The world is in the midst of a public health crisis, thanks to emerging superbugs that demonstrate resistance to all existing antibiotics. This makes choosing the right antibiotic for an infection paramount, as well as identifying emergent resistance. Neither can be done without frontline testing in the clinical laboratory.

Yet clinical laboratories are using 40-year-old technology and struggling to generate accurate and actionable antimicrobial susceptibility reports, write Romney Humphries, PhD, and Janet Hindler, MCLS, MT(ASCP), in a recent article in Clinical Infectious Diseases. Humphries is the chief quality officer in pathology and laboratory medicine, and Hindler is a senior specialist in clinical microbiology at the UCLA David Geffen School of Medicine.

The authors identified three key challenges to improved testing and reports:

  1. Extensive delays between the update of a clinical breakpoint and its clearance on commercial antimicrobial susceptibility testing (cAST) devices. This compromises patient safety, they wrote, because laboratories may not detect resistance while emerging resistance may go undetected.
  2. Solutions include improving cooperation between the Food and Drug Administration (FDA) and diagnostic manufacturers to identify an optimal plan for updating breakpoints; identifying a regulatory mechanism to set time limits for in-vitro diagnostic (IVD) breakpoint updates; and having the FDA and the Centers for Disease Control and Prevention (CDC) develop a set of challenge isolates for testing with updated breakpoints as soon the breakpoint needs updating. They should then add it to a new FDA-CDC Antimicrobial Resistance Bank.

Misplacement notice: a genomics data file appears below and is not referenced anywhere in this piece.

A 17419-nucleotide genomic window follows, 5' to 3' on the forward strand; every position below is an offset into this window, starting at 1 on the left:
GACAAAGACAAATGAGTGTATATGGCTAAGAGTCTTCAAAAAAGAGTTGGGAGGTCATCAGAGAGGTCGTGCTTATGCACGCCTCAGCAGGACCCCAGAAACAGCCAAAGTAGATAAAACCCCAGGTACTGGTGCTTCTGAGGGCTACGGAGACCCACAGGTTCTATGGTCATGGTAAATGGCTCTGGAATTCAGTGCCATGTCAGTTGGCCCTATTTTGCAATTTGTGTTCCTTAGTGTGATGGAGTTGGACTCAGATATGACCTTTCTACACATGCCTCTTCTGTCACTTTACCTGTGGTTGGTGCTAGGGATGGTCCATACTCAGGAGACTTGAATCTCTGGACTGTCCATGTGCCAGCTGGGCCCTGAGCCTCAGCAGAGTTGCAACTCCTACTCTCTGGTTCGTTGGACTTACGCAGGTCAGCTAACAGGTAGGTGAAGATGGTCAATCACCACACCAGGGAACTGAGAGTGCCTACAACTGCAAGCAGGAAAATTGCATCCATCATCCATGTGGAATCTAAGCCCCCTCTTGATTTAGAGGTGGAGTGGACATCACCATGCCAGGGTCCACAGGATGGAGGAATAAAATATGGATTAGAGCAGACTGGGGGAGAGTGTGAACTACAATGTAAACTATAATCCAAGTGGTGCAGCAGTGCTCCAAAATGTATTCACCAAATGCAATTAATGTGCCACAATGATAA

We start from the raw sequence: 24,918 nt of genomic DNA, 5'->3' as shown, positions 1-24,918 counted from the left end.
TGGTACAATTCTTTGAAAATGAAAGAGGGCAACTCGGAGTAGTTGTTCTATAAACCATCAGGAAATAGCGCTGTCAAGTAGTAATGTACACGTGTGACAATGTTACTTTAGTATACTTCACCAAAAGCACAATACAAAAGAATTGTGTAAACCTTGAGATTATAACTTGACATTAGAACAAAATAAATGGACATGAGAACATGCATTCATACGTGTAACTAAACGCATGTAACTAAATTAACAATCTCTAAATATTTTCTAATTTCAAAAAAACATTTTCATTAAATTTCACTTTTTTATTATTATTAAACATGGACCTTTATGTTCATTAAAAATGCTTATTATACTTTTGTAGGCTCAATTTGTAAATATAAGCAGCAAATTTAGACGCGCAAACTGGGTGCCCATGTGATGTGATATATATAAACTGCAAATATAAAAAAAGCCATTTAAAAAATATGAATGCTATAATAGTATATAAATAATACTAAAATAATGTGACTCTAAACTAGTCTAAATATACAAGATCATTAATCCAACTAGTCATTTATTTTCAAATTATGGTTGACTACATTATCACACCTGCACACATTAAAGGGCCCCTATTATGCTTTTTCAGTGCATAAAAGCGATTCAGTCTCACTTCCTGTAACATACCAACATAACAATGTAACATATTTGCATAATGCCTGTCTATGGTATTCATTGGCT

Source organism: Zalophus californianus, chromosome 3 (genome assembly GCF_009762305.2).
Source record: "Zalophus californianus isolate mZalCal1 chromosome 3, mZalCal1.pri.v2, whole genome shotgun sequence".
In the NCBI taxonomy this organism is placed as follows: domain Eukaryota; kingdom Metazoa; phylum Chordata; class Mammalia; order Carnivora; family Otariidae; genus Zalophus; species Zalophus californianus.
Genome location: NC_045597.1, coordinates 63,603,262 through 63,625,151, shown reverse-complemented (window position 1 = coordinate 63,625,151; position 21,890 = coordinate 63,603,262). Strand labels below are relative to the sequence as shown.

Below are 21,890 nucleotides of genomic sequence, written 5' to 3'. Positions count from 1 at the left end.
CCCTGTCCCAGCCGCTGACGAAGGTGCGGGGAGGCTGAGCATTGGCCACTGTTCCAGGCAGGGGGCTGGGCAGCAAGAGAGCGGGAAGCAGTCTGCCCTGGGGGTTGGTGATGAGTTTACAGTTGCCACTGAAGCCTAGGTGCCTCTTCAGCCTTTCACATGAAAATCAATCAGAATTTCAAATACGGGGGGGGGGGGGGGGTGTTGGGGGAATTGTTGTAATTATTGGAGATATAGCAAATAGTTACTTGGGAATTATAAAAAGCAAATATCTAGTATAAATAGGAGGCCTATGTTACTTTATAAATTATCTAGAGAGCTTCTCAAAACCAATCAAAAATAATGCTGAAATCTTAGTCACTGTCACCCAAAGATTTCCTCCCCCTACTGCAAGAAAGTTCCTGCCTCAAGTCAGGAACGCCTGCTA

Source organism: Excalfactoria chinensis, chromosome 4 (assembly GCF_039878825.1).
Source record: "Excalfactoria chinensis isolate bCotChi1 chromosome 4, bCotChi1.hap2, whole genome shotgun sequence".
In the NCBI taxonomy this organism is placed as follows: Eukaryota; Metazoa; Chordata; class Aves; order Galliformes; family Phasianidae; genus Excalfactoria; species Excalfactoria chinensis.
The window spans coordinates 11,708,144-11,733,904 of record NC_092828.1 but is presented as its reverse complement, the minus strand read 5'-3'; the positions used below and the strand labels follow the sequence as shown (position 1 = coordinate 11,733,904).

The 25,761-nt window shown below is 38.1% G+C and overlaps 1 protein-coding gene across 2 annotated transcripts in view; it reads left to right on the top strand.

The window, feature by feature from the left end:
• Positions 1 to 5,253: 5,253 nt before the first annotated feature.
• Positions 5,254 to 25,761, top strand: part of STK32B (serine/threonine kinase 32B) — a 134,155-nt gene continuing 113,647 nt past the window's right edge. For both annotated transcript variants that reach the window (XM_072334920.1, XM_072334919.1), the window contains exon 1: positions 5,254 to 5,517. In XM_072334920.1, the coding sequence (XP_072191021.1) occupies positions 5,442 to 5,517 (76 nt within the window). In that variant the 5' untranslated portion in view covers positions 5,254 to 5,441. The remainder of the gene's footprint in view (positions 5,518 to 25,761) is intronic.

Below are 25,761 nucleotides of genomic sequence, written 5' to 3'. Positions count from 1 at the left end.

3. Tests for newer drugs are not available on cAST devices. This compromises patient safety, they wrote, because some drugs, such as ceftazidime-avibactam and ceftolozane-tazobactam, cannot be used without AST. In addition, emerging resistance may go undetected.
  4. Overcoming this challenge requires that the FDA and pharmaceutical and diagnostic manufacturers work together prior to a new drug application submission to identify an optimal plan for adding the drug to the IVD. In addition, diagnostic manufacturers need FDA breakpoints available as soon as possible so they can begin test development, and the FDA and CDC should work with pharmaceutical manufacturers to develop a set of challenge isolates for testing during new drug development.

  5. The FDA does not provide breakpoints for organisms that may not have been included in or did not perform reliably during the pharmaceutical manufacturer’s clinical trial (e.g., meropenem and Acinetobacter). This compromises patient safety because  antimicrobial agents are frequently used off label.
  6. To address this challenge, the authors recommend that the FDA reconsider the need for clinical data to determine that an IVD test performs reliably. Instead, it should consider the pros and cons to patient safety and to the public health of various breakpoint-setting rules.

“Prompt attention to these man-made challenges at a national level is essential,” wrote Humphries and Handler, “as these cripple laboratories’ ability to perform AST and generate clinically relevant data on antimicrobial resistance.”